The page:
The Dialogue Institute: Building Communities of Understanding

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A diverse group of community members and leaders gather for the 2013 Dialogue Institute of the Southwest Dialogue and Friendship Dinner. Photo courtesy of the Dialogue Institute of the Southwest.

In the midst of international social unrest, it is often difficult for those who differ religiously, culturally, or politically to come to a place of understanding. But there are certain organizations and groups that work to promote inclusion in order to achieve a more united and socially aware global community.

The Dialogue Institute of the Southwest, a nonprofit multi-cultural, multi-faith advocacy organization, is one of those groups that uses education and communication to “eliminate or reduce false stereotypes, prejudices and unjustified fears” concerning various cultural and faith groups.

“Once people get to know more about each other, and share each other’s culture, the biases and prejudices will go away,” said Mehmet Oguz, Dialogue Institute San Antonio regional director.

In April, the Dialogue Institute will host its 11th annual Dialogue and Friendship Dinner, which fosters peace and intercultural understanding by gathering a diverse group of community members and leaders together to share a meal and discussion. The Dialogue Institute looks to the way those from ancient times used meals to connect with family, neighbors, and oftentimes strangers.

Mayor Ivy Taylor will give the keynote address at the dinner in line with the theme of the evening: “Colors of San Antonio: Shaping our Future with Diversity.”

“Mayor Taylor holds up good values for our city, and brings a high level of competency that can help move us beyond prejudices toward women and African-Americans that we have often seen in society,” said Sister Martha Ann Kirk, Dialogue Institute advisory board member and UIW professor of religious studies.

This year’s Dialogue and Friendship Dinner will be held on Thursday, April 7 at 6:30 p.m. at the UIW Rosenberg Sky Room, 847 E. Hildebrand. To purchase tickets, click here.

“Gathering around food is a time that people get to know each other more … and is a time that builds friendships and also builds communities,” Kirk said. The Dialogue and Friendship Dinner always bring a diverse group of people, she added, which is part of what makes it so special.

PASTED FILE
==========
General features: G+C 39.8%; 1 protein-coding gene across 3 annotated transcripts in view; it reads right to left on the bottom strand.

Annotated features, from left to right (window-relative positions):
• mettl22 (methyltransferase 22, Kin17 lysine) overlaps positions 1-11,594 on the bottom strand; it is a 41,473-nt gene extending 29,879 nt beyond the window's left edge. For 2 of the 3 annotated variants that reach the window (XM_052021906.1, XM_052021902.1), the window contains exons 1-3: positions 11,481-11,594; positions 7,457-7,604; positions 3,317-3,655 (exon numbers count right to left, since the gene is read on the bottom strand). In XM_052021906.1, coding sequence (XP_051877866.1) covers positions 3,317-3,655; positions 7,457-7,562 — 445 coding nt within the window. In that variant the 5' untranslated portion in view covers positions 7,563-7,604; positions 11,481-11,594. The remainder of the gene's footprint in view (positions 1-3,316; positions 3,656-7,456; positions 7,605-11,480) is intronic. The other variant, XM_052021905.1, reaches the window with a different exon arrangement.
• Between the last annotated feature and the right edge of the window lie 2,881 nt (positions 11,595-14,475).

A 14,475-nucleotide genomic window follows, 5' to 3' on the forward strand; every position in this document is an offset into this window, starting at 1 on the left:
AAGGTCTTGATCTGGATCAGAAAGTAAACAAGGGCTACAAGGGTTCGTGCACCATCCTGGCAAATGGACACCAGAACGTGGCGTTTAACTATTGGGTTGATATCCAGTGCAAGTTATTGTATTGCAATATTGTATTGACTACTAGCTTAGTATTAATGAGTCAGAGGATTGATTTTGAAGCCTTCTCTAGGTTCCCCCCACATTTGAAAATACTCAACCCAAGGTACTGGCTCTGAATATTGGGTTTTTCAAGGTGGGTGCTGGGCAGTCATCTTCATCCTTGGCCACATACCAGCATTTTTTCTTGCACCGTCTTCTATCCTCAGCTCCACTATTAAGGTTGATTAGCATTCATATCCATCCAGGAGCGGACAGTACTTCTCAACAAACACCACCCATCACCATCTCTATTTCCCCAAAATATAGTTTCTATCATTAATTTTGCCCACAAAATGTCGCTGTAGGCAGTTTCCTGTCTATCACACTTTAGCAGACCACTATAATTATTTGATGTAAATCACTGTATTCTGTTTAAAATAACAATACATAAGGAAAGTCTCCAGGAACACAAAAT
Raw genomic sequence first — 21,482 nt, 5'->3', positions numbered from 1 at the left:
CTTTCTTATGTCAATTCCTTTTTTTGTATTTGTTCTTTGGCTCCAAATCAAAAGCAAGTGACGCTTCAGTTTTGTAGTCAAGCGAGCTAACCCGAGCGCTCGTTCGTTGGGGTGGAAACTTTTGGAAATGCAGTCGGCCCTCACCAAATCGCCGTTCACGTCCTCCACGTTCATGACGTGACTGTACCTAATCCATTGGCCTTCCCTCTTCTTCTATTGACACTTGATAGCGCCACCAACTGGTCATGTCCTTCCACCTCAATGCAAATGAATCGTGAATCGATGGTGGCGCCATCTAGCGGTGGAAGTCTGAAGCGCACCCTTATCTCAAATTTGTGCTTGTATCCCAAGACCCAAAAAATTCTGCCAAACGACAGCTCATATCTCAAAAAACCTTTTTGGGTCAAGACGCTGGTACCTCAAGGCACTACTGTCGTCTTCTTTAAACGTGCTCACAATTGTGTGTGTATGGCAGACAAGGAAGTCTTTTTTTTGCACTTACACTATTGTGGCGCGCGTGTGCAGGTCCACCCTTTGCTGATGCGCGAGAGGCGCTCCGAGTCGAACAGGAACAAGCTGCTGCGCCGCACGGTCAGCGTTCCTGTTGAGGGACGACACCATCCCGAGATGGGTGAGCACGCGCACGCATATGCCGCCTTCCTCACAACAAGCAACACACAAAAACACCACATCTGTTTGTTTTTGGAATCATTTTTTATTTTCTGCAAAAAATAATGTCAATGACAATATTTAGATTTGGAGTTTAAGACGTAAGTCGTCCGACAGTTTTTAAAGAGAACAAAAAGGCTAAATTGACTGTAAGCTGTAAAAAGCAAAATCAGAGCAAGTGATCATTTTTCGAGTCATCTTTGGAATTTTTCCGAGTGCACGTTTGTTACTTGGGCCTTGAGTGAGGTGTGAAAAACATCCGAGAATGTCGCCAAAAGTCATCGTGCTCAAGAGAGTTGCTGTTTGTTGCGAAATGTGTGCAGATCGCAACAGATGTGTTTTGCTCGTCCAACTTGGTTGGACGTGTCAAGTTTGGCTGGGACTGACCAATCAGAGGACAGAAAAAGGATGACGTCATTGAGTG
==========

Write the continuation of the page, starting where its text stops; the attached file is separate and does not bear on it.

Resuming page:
Fr. David Garcia addresses a diverse group of community members and leaders at the 2013 Dialogue Institute of the Southwest Dialogue and Friendship Dinner. Photo courtesy of the Dialogue Institute of the Southwest.

Fr. David Garcia addresses a diverse group of community members and leaders at the 2013 Dialogue Institute of the Southwest Dialogue and Friendship Dinner. Photo courtesy of the Dialogue Institute of the Southwest.

All proceeds from the event will be shared between the Dialogue Institute and the local nonprofit organization Inner City Development, which offers the near Westside community educational, recreational, and emergency support through its programs.

“Day after day I see how (Inner City Development) is feeding the hungry, how they have a wonderful after school program for children, and how they’ve developed houses and cultural centers,” said Kirk, who lives in the neighborhood where Inner City Development is located.

Especially in the midst of a mass exodus of Middle Eastern refugees to other countries, including the U.S., Kirk added, dispelling preconceived notions and fears concerning those refugees, and maintaining a respect for their basic human dignity, is essential. She hopes events like the Dialogue and Friendship dinner help people to see that “refugees are human beings and that they help build diversity and bring talent and skills to our culture.”

Beyond sharing a meal, that will feature Kosher and vegetarian options, three local organizations and community members will be honored with awards for their work of service, education, and inclusivity in the community.

Inner City Development will receive the Dialogue Institute Community Service Award, Institute of Texan Cultures Executive Director Angelica Docog will receive the Education Award, and The Rivard Report will receive the Media Award.

Docog, Kirk said, will be recognized for her commitment to providing accessible education about Texas cultural heritage to thousands, and the Rivard Report will be recognized for “affirming different points of view in our community.

“Often those points of view don’t have the money or power to get into mainstream media,” she said.

The Dialogue Institute, which was started in 2002 by Turkish-Americans, offers other programs and events besides the Friendship Dinner including international trips, art contests, and conferences. Since its inception, it has grown to include chapters in Arkansas, Kansas, Mississippi, New Mexico, Oklahoma, and eight Texas cities including Houston where it is headquartered. Its San Antonio branch is located at 4337 Vance Jackson Rd., Suite #203.

For more information on the Dialogue Institute or the dinner, click here.

 

https://rivardreport.wildapricot.org

 

*Top image: A diverse group of community members and leaders gather for the 2013 Dialogue Institute of the Southwest Dialogue and Friendship Dinner. Photo courtesy of the Dialogue Institute of the Southwest.

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